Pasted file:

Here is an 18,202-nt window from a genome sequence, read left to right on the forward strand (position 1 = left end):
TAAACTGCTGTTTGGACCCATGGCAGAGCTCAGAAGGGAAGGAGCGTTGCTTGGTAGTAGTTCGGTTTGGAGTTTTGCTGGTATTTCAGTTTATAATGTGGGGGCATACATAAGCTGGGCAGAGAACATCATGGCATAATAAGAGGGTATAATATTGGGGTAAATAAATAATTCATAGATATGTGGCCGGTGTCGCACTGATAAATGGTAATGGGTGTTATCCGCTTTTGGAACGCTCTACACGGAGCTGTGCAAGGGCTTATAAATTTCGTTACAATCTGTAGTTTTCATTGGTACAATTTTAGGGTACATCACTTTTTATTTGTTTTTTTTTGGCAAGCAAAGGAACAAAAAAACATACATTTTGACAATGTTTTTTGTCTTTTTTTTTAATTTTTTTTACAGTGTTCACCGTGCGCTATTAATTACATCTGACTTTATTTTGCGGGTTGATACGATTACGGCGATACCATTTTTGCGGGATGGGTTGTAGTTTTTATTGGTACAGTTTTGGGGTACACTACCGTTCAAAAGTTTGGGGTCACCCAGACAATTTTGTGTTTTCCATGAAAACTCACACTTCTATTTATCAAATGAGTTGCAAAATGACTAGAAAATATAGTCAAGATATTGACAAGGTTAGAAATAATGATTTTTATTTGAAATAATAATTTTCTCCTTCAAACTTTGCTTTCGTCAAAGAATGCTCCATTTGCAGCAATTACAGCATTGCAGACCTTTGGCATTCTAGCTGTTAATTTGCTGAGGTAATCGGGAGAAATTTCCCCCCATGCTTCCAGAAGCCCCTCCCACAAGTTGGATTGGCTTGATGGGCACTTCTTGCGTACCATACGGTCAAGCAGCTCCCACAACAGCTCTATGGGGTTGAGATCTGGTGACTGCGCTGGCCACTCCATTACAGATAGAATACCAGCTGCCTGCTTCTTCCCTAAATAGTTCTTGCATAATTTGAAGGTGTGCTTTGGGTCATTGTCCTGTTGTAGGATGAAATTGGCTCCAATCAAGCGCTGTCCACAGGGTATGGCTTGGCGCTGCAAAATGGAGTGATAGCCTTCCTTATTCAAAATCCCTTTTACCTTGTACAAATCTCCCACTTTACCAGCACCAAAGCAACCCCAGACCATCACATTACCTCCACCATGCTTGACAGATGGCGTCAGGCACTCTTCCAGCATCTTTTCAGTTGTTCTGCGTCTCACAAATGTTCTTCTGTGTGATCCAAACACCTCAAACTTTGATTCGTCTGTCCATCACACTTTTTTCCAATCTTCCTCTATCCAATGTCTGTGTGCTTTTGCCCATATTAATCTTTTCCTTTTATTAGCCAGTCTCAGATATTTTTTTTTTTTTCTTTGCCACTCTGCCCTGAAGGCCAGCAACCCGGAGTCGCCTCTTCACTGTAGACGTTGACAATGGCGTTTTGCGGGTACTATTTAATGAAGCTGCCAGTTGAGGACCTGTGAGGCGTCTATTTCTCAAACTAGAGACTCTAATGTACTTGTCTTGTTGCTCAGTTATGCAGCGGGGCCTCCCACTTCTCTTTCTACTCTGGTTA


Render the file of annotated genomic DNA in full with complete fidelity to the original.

Here is an 18,202-nt window from a genome sequence, read left to right on the forward strand (position 1 = left end):
TAAACTGCTGTTTGGACCCATGGCAGAGCTCAGAAGGGAAGGAGCGTTGCTTGGTAGTAGTTCGGTTTGGAGTTTTGCTGGTATTTCAGTTTATAATGTGGGGGCATACATAAGCTGGGCAGAGAACATCATGGCATAATAAGAGGGTATAATATTGGGGTAAATAAATAATTCATAGATATGTGGCCGGTGTCGCACTGATAAATGGTAATGGGTGTTATCCGCTTTTGGAACGCTCTACACGGAGCTGTGCAAGGGCTTATAAATTTCGTTACAATCTGTAGTTTTCATTGGTACAATTTTAGGGTACATCACTTTTTATTTGTTTTTTTTTGGCAAGCAAAGGAACAAAAAAACATACATTTTGACAATGTTTTTTGTCTTTTTTTTTAATTTTTTTTACAGTGTTCACCGTGCGCTATTAATTACATCTGACTTTATTTTGCGGGTTGATACGATTACGGCGATACCATTTTTGCGGGATGGGTTGTAGTTTTTATTGGTACAGTTTTGGGGTACACTACCGTTCAAAAGTTTGGGGTCACCCAGACAATTTTGTGTTTTCCATGAAAACTCACACTTCTATTTATCAAATGAGTTGCAAAATGACTAGAAAATATAGTCAAGATATTGACAAGGTTAGAAATAATGATTTTTATTTGAAATAATAATTTTCTCCTTCAAACTTTGCTTTCGTCAAAGAATGCTCCATTTGCAGCAATTACAGCATTGCAGACCTTTGGCATTCTAGCTGTTAATTTGCTGAGGTAATCGGGAGAAATTTCCCCCCATGCTTCCAGAAGCCCCTCCCACAAGTTGGATTGGCTTGATGGGCACTTCTTGCGTACCATACGGTCAAGCAGCTCCCACAACAGCTCTATGGGGTTGAGATCTGGTGACTGCGCTGGCCACTCCATTACAGATAGAATACCAGCTGCCTGCTTCTTCCCTAAATAGTTCTTGCATAATTTGAAGGTGTGCTTTGGGTCATTGTCCTGTTGTAGGATGAAATTGGCTCCAATCAAGCGCTGTCCACAGGGTATGGCTTGGCGCTGCAAAATGGAGTGATAGCCTTCCTTATTCAAAATCCCTTTTACCTTGTACAAATCTCCCACTTTACCAGCACCAAAGCAACCCCAGACCATCACATTACCTCCACCATGCTTGACAGATGGCGTCAGGCACTCTTCCAGCATCTTTTCAGTTGTTCTGCGTCTCACAAATGTTCTTCTGTGTGATCCAAACACCTCAAACTTTGATTCGTCTGTCCATCACACTTTTTTCCAATCTTCCTCTATCCAATGTCTGTGTGCTTTTGCCCATATTAATCTTTTCCTTTTATTAGCCAGTCTCAGATATTTTTTTTTTTTTCTTTGCCACTCTGCCCTGAAGGCCAGCAACCCGGAGTCGCCTCTTCACTGTAGACGTTGACAATGGCGTTTTGCGGGTACTATTTAATGAAGCTGCCAGTTGAGGACCTGTGAGGCGTCTATTTCTCAAACTAGAGACTCTAATGTACTTGTCTTGTTGCTCAGTTATGCAGCGGGGCCTCCCACTTCTCTTTCTACTCTGGTTA